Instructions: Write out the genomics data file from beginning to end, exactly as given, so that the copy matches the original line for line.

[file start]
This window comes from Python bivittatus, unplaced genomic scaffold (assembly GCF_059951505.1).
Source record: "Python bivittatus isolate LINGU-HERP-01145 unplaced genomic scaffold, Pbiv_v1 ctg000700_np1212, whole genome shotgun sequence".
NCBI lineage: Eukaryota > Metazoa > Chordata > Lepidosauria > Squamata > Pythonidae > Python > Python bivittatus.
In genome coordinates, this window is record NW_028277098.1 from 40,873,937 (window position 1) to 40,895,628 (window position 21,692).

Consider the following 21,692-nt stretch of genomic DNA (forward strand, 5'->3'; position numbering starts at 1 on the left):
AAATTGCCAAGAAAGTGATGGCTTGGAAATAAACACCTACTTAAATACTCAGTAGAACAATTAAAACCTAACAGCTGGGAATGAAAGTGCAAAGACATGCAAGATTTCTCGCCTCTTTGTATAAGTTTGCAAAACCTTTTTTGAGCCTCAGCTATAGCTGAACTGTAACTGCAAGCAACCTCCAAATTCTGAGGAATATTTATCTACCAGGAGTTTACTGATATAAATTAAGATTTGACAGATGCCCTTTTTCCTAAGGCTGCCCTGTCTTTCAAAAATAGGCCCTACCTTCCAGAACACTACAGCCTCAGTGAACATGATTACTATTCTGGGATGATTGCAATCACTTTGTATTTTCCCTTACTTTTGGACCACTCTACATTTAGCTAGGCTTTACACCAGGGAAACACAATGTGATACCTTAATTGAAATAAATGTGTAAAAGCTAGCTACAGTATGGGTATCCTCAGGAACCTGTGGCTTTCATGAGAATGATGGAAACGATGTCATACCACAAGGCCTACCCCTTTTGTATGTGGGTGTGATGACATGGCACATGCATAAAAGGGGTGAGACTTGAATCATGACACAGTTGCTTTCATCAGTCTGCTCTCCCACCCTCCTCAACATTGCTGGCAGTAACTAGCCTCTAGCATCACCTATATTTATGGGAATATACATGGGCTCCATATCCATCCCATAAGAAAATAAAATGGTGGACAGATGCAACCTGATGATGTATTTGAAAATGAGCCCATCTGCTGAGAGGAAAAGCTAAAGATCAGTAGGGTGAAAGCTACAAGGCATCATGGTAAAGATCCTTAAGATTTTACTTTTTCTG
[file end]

This window comes from Python bivittatus, unplaced genomic scaffold (assembly GCF_059951505.1).
Source record: "Python bivittatus isolate LINGU-HERP-01145 unplaced genomic scaffold, Pbiv_v1 ctg000700_np1212, whole genome shotgun sequence".
NCBI lineage: Eukaryota > Metazoa > Chordata > Lepidosauria > Squamata > Pythonidae > Python > Python bivittatus.
In genome coordinates, this window is record NW_028277098.1 from 40,873,937 (window position 1) to 40,895,628 (window position 21,692).

Consider the following 21,692-nt stretch of genomic DNA (forward strand, 5'->3'; position numbering starts at 1 on the left):
AAATTGCCAAGAAAGTGATGGCTTGGAAATAAACACCTACTTAAATACTCAGTAGAACAATTAAAACCTAACAGCTGGGAATGAAAGTGCAAAGACATGCAAGATTTCTCGCCTCTTTGTATAAGTTTGCAAAACCTTTTTTGAGCCTCAGCTATAGCTGAACTGTAACTGCAAGCAACCTCCAAATTCTGAGGAATATTTATCTACCAGGAGTTTACTGATATAAATTAAGATTTGACAGATGCCCTTTTTCCTAAGGCTGCCCTGTCTTTCAAAAATAGGCCCTACCTTCCAGAACACTACAGCCTCAGTGAACATGATTACTATTCTGGGATGATTGCAATCACTTTGTATTTTCCCTTACTTTTGGACCACTCTACATTTAGCTAGGCTTTACACCAGGGAAACACAATGTGATACCTTAATTGAAATAAATGTGTAAAAGCTAGCTACAGTATGGGTATCCTCAGGAACCTGTGGCTTTCATGAGAATGATGGAAACGATGTCATACCACAAGGCCTACCCCTTTTGTATGTGGGTGTGATGACATGGCACATGCATAAAAGGGGTGAGACTTGAATCATGACACAGTTGCTTTCATCAGTCTGCTCTCCCACCCTCCTCAACATTGCTGGCAGTAACTAGCCTCTAGCATCACCTATATTTATGGGAATATACATGGGCTCCATATCCATCCCATAAGAAAATAAAATGGTGGACAGATGCAACCTGATGATGTATTTGAAAATGAGCCCATCTGCTGAGAGGAAAAGCTAAAGATCAGTAGGGTGAAAGCTACAAGGCATCATGGTAAAGATCCTTAAGATTTTACTTTTTCTG